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Time to bring houseplants back in

By :JOHN TSENG 0 comments
Time to bring houseplants back in

If you had your plants outside this summer, it's time to bring them in.  Here in the PNW, Summer instantly turned into Fall overnight with temperature dropping and the return of cold rain.  Bringing houseplants back indoors is an important step to ensure they thrive during the colder months. When to bring them inside and what to do depends on your local climate and the specific needs of your plants, but here's a general guideline and checklist to help you:

When to Bring Houseplants Back Indoors:

  1. Temperature: Start thinking about bringing plants indoors when nighttime temperatures consistently drop below 50°F (10°C). Tropical plants are more sensitive to cold and should be brought in earlier, typically when temperatures are consistently below 60°F (15°C).

  2. Daylight: Consider the diminishing daylight hours. As days get shorter, plants receive less light, which can affect their growth. Bringing them inside before this becomes a significant issue is wise.

  3. Frost Warning: Keep an eye on weather forecasts for any frost warnings in your area. Frost can damage or kill many outdoor plants.

Checklist for Bringing Houseplants Indoors:

  1. Inspect for Pests: Before bringing your plants inside, inspect them for any pests or signs of infestations like spider mites, aphids, or mealybugs. If you find any, isolate the affected plant and treat it before bringing it indoors. Want to go organic , check out Circadian Sunrise or incorporate Beneficial Mites.

  2. Prune and Trim: Trim back any leggy growth and dead or yellowing leaves to encourage healthy growth during the winter.  Here's our favorite pruner we use in store.  Sharp, sturdy and made to last.  Propagate your cuttings to start new plants for plant swaps and just for the fun of it.  We've been obsessed with mushrooms and these Mushroom plant vessels are ideal for your cuttings.

  3. Repot if Necessary: If your plant has outgrown its pot or the soil is depleted, consider repotting it with fresh potting mix. Make sure the pot has drainage holes.  Use a soil blend with active probiotics and beneficials to keep roots healthy.  Our go to is Mother Potting Soil.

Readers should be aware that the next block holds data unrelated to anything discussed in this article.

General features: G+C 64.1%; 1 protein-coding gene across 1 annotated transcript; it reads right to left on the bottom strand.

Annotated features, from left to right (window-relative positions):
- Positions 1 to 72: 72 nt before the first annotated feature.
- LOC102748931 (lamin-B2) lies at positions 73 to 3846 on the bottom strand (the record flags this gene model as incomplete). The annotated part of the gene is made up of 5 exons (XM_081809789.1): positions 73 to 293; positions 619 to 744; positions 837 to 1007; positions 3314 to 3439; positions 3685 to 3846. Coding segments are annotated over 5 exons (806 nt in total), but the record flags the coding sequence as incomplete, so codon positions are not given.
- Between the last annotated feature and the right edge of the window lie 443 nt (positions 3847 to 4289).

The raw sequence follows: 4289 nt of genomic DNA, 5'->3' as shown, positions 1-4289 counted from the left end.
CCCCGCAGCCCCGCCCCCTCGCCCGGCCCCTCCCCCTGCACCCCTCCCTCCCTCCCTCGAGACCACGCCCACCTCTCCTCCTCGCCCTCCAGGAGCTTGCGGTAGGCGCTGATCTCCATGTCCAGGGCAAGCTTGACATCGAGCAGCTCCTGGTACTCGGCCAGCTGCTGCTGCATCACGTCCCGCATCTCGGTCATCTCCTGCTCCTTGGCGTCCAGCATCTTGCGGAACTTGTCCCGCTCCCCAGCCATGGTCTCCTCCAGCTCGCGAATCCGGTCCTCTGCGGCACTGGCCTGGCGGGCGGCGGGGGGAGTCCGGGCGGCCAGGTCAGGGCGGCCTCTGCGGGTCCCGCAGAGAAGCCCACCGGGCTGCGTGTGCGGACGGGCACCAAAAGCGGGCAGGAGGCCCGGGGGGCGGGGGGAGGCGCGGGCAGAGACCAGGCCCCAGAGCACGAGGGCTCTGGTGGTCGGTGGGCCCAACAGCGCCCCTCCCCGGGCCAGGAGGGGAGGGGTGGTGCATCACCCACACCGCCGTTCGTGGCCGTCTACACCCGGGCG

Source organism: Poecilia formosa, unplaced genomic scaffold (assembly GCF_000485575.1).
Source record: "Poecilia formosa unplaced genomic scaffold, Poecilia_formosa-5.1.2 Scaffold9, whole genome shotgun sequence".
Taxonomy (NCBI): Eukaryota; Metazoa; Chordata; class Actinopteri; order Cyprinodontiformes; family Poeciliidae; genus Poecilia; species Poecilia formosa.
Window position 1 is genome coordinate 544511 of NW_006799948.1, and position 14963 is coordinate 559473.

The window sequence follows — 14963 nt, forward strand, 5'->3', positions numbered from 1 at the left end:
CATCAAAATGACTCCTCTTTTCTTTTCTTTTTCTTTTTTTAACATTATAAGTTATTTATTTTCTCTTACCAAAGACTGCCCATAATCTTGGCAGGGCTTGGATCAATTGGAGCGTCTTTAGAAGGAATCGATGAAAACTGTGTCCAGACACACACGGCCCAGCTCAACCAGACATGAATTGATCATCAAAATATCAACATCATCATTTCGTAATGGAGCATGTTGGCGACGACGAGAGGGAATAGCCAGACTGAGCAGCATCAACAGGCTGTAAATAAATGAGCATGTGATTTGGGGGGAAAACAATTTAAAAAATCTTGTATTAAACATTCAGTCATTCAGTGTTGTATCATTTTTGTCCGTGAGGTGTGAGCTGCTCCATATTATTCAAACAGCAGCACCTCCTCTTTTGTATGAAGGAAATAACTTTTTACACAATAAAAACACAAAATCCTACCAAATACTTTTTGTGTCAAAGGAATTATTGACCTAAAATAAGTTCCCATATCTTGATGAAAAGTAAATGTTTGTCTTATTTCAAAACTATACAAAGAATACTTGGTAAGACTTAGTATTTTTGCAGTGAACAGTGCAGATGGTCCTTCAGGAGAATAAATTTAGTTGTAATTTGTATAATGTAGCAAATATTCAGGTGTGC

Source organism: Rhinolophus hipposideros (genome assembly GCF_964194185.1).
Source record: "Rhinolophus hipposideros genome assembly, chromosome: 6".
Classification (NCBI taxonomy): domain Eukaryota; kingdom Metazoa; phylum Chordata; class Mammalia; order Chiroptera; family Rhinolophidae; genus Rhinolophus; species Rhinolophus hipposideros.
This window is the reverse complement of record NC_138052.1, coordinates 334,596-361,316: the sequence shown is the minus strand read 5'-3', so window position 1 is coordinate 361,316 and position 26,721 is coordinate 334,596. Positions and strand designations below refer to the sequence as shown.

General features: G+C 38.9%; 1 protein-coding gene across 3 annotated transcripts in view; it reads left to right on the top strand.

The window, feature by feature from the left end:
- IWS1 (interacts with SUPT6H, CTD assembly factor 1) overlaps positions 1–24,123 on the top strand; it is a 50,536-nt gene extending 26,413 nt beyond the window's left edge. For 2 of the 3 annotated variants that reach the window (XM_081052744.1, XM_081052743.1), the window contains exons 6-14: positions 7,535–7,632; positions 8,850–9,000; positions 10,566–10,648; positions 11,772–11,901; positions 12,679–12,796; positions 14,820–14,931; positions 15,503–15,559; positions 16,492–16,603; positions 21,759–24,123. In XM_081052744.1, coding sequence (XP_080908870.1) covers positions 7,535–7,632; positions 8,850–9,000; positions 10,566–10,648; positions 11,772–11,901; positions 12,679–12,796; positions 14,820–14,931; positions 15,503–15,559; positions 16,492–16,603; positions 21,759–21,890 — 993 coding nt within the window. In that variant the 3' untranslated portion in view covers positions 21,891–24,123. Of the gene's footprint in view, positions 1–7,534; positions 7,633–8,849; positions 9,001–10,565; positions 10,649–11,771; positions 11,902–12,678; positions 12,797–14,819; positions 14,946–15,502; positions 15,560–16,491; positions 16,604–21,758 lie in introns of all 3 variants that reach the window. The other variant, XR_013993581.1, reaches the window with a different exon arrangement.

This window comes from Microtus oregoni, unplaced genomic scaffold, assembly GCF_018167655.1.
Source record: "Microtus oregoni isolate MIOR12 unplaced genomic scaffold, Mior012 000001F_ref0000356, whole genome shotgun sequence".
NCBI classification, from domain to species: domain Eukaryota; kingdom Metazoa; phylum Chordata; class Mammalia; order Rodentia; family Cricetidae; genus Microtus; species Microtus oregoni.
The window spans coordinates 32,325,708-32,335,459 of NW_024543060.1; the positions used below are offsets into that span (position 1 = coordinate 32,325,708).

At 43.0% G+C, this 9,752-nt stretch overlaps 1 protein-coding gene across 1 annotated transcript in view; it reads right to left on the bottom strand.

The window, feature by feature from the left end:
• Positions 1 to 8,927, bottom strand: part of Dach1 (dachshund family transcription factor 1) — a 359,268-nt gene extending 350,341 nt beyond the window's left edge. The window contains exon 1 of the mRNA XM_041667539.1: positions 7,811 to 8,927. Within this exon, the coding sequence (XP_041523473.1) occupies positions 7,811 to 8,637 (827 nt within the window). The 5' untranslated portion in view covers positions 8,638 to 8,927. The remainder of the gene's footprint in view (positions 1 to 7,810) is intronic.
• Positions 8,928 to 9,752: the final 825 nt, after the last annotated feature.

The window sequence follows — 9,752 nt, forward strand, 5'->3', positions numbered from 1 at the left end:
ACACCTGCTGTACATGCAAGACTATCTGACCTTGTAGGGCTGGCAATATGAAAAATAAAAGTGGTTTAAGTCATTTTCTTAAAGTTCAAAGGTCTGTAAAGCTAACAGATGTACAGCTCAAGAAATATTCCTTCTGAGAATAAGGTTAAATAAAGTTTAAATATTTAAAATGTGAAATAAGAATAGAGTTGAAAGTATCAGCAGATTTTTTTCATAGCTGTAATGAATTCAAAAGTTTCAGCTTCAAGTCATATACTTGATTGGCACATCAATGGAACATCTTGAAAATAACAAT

4. Check for Disease: Look for signs of disease, like mold or fungus, and address any issues before bringing plants indoors.  Circadian Sunrise is a 3 in 1 (miticide, insectide, and fungicide).

  5. Clean the Plant: Gently wipe the leaves with a damp cloth to remove dust and pests.

  6. Acclimate to Indoor Conditions: Before moving your plants inside, place them in a shaded or partially shaded outdoor area for a few days to acclimate them to lower light levels. This reduces the shock of moving from outdoor to indoor conditions.

  7. Choose the Right Location: Find a suitable indoor location for each plant based on its light requirements. Some plants prefer bright, indirect light, while others can tolerate lower light levels.

  8. Check Humidity: Indoor heating can dry the air, so consider using a humidity tray, a humidifier, or misting your plants occasionally to maintain proper humidity levels.

  9. Reduce Watering: Adjust your watering schedule since indoor plants typically require less water during the winter months. Water only when the top inch or two of the soil feels dry.

  10. Fertilize Sparingly: Reduce fertilization during the winter. Most plants go through a period of dormancy and don't need as many nutrients.

  11. Monitor for Pests and Disease: Keep a close eye on your indoor plants for any signs of pests or disease, as indoor conditions can sometimes exacerbate these issues.

  12. Provide Adequate Light: If your indoor space doesn't receive enough natural light, consider using grow lights to supplement the available light.  Need an extra boost of light, we got you with these HIRO spot light.

By following this checklist and paying attention to your specific plant's needs, you can ensure a smooth transition for your houseplants from the outdoors to the indoors, helping them thrive throughout the winter months.

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